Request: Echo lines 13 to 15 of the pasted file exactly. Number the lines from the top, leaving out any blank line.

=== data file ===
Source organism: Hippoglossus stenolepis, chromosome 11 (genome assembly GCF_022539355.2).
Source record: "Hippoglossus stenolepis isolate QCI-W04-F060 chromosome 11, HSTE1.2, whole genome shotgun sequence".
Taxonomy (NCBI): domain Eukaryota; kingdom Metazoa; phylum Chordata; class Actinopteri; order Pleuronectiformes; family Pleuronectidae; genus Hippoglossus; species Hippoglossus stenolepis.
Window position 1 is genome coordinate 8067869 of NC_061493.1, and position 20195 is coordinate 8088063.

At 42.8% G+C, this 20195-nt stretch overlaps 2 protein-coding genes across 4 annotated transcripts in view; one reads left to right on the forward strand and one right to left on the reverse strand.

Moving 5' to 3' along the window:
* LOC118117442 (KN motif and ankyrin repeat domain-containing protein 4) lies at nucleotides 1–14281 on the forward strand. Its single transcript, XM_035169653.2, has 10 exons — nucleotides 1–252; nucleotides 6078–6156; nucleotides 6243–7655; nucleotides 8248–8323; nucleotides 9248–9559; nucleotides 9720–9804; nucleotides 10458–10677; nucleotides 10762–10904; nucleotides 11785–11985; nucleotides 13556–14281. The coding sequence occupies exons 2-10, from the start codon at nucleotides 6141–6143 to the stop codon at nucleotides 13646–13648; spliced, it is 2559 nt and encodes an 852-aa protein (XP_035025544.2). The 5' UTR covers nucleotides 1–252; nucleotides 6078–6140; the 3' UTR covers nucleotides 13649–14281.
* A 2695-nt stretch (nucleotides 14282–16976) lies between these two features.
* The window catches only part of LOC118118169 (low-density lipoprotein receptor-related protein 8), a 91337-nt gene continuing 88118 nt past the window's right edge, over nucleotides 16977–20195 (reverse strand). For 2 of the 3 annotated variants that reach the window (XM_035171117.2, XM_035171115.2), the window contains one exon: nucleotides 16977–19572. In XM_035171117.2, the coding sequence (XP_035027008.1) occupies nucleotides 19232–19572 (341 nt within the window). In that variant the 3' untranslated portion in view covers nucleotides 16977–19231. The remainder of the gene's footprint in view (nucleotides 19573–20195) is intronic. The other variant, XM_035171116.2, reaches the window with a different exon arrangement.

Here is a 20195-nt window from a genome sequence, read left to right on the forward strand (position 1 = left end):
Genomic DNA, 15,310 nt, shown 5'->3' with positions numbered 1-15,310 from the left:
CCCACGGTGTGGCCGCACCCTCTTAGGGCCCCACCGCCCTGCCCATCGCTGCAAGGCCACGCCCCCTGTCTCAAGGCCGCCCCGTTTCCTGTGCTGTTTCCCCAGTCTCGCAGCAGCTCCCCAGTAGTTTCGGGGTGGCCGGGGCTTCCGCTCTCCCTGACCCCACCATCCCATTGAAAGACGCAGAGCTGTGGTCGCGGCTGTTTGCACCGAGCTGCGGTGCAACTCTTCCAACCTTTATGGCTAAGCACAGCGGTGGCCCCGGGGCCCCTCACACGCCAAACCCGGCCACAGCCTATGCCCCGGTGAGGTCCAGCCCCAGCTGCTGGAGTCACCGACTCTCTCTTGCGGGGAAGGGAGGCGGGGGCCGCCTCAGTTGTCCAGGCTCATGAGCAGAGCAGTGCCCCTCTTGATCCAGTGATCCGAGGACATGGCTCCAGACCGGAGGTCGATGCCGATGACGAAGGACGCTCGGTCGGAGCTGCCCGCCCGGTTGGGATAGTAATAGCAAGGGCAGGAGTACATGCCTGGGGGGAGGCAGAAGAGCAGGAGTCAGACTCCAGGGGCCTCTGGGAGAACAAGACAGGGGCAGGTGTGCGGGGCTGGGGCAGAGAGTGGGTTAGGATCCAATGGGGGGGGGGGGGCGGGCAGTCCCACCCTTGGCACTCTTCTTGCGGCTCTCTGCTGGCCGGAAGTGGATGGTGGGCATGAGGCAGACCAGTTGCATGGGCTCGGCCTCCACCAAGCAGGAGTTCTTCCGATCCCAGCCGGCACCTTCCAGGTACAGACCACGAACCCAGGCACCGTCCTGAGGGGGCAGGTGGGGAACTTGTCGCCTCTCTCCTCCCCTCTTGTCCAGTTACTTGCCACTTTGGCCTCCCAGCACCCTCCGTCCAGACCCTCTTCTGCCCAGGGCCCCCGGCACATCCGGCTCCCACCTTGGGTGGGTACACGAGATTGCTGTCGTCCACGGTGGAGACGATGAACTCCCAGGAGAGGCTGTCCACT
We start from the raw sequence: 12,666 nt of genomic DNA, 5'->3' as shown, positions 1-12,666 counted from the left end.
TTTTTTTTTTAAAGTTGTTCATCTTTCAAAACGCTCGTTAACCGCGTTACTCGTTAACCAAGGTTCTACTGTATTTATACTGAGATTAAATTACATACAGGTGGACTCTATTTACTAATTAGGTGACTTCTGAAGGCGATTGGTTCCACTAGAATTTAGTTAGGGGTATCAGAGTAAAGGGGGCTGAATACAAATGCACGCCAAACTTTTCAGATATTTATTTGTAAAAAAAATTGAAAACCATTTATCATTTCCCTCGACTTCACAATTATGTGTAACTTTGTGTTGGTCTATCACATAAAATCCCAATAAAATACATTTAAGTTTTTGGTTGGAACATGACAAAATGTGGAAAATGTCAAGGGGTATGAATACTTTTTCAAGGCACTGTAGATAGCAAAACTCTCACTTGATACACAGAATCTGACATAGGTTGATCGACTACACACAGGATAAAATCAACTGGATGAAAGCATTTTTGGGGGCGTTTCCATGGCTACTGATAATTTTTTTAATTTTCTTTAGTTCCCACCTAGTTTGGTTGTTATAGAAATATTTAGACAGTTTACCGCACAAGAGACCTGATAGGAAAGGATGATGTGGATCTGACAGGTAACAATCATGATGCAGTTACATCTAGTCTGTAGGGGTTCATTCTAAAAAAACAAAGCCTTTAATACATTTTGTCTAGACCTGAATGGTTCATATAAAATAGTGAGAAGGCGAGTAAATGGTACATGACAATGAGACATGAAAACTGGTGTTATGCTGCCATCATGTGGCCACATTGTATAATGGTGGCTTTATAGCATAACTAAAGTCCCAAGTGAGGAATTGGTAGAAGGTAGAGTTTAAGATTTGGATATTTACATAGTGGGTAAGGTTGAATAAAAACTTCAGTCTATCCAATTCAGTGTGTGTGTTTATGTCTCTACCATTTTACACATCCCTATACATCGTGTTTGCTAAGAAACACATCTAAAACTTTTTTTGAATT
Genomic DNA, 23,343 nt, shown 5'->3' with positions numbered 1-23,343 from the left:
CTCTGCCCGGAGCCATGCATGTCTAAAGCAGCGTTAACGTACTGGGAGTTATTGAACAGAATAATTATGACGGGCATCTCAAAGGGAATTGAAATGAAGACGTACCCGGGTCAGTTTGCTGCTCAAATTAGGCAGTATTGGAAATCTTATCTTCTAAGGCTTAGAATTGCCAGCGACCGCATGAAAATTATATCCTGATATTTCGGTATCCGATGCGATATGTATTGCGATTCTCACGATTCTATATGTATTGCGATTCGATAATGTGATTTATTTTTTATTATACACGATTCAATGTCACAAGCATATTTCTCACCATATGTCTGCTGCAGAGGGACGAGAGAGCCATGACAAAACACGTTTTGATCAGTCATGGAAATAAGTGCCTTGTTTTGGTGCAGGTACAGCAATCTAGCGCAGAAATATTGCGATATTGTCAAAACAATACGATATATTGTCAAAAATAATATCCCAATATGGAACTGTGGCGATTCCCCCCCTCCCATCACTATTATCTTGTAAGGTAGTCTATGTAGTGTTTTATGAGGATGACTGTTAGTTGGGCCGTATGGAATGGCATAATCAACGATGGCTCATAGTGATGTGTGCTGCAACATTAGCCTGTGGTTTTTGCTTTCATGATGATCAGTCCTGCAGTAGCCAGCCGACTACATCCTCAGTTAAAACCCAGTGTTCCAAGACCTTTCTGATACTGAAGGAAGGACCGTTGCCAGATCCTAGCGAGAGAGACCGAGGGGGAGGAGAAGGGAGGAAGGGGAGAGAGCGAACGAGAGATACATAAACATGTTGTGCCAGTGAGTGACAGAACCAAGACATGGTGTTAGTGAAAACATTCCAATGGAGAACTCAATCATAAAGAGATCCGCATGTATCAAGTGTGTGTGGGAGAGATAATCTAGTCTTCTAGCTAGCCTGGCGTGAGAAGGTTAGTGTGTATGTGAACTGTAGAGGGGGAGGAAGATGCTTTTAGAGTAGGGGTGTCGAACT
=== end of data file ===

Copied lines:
We start from the raw sequence: 12,666 nt of genomic DNA, 5'->3' as shown, positions 1-12,666 counted from the left end.
TTTTTTTTTTAAAGTTGTTCATCTTTCAAAACGCTCGTTAACCGCGTTACTCGTTAACCAAGGTTCTACTGTATTTATACTGAGATTAAATTACATACAGGTGGACTCTATTTACTAATTAGGTGACTTCTGAAGGCGATTGGTTCCACTAGAATTTAGTTAGGGGTATCAGAGTAAAGGGGGCTGAATACAAATGCACGCCAAACTTTTCAGATATTTATTTGTAAAAAAAATTGAAAACCATTTATCATTTCCCTCGACTTCACAATTATGTGTAACTTTGTGTTGGTCTATCACATAAAATCCCAATAAAATACATTTAAGTTTTTGGTTGGAACATGACAAAATGTGGAAAATGTCAAGGGGTATGAATACTTTTTCAAGGCACTGTAGATAGCAAAACTCTCACTTGATACACAGAATCTGACATAGGTTGATCGACTACACACAGGATAAAATCAACTGGATGAAAGCATTTTTGGGGGCGTTTCCATGGCTACTGATAATTTTTTTAATTTTCTTTAGTTCCCACCTAGTTTGGTTGTTATAGAAATATTTAGACAGTTTACCGCACAAGAGACCTGATAGGAAAGGATGATGTGGATCTGACAGGTAACAATCATGATGCAGTTACATCTAGTCTGTAGGGGTTCATTCTAAAAAAACAAAGCCTTTAATACATTTTGTCTAGACCTGAATGGTTCATATAAAATAGTGAGAAGGCGAGTAAATGGTACATGACAATGAGACATGAAAACTGGTGTTATGCTGCCATCATGTGGCCACATTGTATAATGGTGGCTTTATAGCATAACTAAAGTCCCAAGTGAGGAATTGGTAGAAGGTAGAGTTTAAGATTTGGATATTTACATAGTGGGTAAGGTTGAATAAAAACTTCAGTCTATCCAATTCAGTGTGTGTGTTTATGTCTCTACCATTTTACACATCCCTATACATCGTGTTTGCTAAGAAACACATCTAAAACTTTTTTTGAATT
Genomic DNA, 23,343 nt, shown 5'->3' with positions numbered 1-23,343 from the left: